7 August to 11 October 2010
Hours: 9:30a.m.- 5:00 p.m.
Hashimoto Heihachi (1897-1935), born in Ise, Mie Prefecture, is known as a wood sculptor. He went to Tokyo in 1919, and the following year became a pupil of Sato Chozan (1888-1963), a member of the Japan Art Institute. In 1922, his sculpture Cat was accepted for the 9th In-ten exhibition, and he started his career as a sculptor. In 1926, he returned to his home town in Mie, settling there permanently. He studied ancient Buddhist sculpture from the 8th-century in Nara, and he was also deeply impressed with the 17th-century Buddhist statues by the monk Enku.
He learned religion, philosophy and both Eastern and Western ideas, and produced wooden sculptures including something supernatural in trees, like About a Stone and Celestial Nymph Playing in the Flower Garden.
His younger brother, Kitasono Katue (birthname: Hashimoto Kenkichi, 1902-1978)is renowned as a modernist poet. After settling in Tokyo in 1920, he started writing and helped introduce Dadaism and Surrealism to Japan. He published his poems in avant-garde reviews such as 'GE GJMGJGAM PRRR GJMGEM'.
His activity covered not only poetry but short stories, haiku and art criticism. Moreover, he painted, edited various literary reviews, and designed dozen of books. Also he explored photography as a new means of poetry and called it 'Plastic Poetry'. He started the review 'VOU' in 1935, which continued publication until he died in 1978.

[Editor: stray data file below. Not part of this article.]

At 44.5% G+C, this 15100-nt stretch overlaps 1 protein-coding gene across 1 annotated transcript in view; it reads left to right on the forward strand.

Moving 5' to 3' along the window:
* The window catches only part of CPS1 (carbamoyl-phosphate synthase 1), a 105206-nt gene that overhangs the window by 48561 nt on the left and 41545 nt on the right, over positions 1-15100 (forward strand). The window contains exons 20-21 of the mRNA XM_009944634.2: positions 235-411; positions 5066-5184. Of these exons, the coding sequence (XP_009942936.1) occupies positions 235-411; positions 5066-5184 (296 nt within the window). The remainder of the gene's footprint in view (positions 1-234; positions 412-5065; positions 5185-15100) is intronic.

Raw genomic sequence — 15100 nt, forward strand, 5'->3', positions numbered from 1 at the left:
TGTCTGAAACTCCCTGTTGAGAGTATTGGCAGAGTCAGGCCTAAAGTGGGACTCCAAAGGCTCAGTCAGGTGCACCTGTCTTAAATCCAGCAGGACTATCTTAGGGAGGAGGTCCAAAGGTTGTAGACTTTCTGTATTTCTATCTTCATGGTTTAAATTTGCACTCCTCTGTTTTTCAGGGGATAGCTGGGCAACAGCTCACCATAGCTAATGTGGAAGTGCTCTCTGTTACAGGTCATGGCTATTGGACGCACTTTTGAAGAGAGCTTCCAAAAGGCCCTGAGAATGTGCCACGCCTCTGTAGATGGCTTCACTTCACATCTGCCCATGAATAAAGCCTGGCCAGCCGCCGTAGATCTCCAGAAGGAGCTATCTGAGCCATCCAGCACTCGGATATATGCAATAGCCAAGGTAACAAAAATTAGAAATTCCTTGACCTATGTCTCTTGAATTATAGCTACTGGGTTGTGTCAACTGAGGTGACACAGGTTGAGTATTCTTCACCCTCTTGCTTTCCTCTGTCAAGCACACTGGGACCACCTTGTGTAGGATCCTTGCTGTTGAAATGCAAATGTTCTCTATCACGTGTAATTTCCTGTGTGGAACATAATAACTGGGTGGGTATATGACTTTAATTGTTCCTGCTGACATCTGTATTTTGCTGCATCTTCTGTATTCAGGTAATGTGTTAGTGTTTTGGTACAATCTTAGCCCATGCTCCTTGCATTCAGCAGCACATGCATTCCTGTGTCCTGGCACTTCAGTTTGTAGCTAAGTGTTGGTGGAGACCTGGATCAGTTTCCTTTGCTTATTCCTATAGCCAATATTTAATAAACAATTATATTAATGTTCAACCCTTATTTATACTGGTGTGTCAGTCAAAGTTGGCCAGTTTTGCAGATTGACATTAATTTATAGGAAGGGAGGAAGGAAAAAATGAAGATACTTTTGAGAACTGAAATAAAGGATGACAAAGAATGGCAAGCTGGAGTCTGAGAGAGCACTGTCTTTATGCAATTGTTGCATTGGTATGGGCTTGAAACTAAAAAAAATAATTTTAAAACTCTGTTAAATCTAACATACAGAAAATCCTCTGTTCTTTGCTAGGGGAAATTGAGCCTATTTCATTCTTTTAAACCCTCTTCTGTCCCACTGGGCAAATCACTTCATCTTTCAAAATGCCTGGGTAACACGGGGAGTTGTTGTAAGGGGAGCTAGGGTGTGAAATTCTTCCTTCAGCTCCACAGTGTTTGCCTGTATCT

Although their creative activities took different directions, the Hashimoto brothers admired each other's work, which was deeply influenced and molded by their exchange of ideas.
This exhibition presents the entire spectrum of Hashimoto Heihachi's sculptures and paintings consisting of approximately 100 pieces, and of Kitasono Katue's diverse creative work, taken mainly from the collection of John Solt, a scholar living in Los Angeles who has written on Kitasono and has translated his poetry.